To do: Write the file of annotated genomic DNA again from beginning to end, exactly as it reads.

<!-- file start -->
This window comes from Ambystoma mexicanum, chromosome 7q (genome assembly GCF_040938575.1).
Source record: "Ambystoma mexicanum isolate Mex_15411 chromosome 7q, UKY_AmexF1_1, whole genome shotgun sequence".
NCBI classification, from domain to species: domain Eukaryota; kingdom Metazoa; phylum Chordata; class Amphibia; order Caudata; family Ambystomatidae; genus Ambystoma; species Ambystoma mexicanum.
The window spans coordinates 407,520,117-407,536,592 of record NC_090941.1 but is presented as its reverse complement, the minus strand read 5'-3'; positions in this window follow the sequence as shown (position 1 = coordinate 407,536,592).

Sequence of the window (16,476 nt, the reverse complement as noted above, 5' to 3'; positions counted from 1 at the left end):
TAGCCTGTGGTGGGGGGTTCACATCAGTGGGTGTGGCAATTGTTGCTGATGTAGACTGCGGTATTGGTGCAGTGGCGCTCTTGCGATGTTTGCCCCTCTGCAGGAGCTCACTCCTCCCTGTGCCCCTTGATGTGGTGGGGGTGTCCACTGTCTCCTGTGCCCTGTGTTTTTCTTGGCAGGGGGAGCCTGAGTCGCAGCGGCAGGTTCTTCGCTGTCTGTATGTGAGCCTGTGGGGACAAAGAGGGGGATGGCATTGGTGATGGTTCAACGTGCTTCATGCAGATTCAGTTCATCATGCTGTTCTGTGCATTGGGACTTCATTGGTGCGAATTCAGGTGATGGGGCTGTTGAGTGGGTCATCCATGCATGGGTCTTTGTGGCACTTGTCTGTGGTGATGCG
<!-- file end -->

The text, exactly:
This window comes from Ambystoma mexicanum, chromosome 7q (genome assembly GCF_040938575.1).
Source record: "Ambystoma mexicanum isolate Mex_15411 chromosome 7q, UKY_AmexF1_1, whole genome shotgun sequence".
NCBI classification, from domain to species: domain Eukaryota; kingdom Metazoa; phylum Chordata; class Amphibia; order Caudata; family Ambystomatidae; genus Ambystoma; species Ambystoma mexicanum.
The window spans coordinates 407,520,117-407,536,592 of record NC_090941.1 but is presented as its reverse complement, the minus strand read 5'-3'; positions in this window follow the sequence as shown (position 1 = coordinate 407,536,592).

Sequence of the window (16,476 nt, the reverse complement as noted above, 5' to 3'; positions counted from 1 at the left end):
TAGCCTGTGGTGGGGGGTTCACATCAGTGGGTGTGGCAATTGTTGCTGATGTAGACTGCGGTATTGGTGCAGTGGCGCTCTTGCGATGTTTGCCCCTCTGCAGGAGCTCACTCCTCCCTGTGCCCCTTGATGTGGTGGGGGTGTCCACTGTCTCCTGTGCCCTGTGTTTTTCTTGGCAGGGGGAGCCTGAGTCGCAGCGGCAGGTTCTTCGCTGTCTGTATGTGAGCCTGTGGGGACAAAGAGGGGGATGGCATTGGTGATGGTTCAACGTGCTTCATGCAGATTCAGTTCATCATGCTGTTCTGTGCATTGGGACTTCATTGGTGCGAATTCAGGTGATGGGGCTGTTGAGTGGGTCATCCATGCATGGGTCTTTGTGGCACTTGTCTGTGGTGATGCG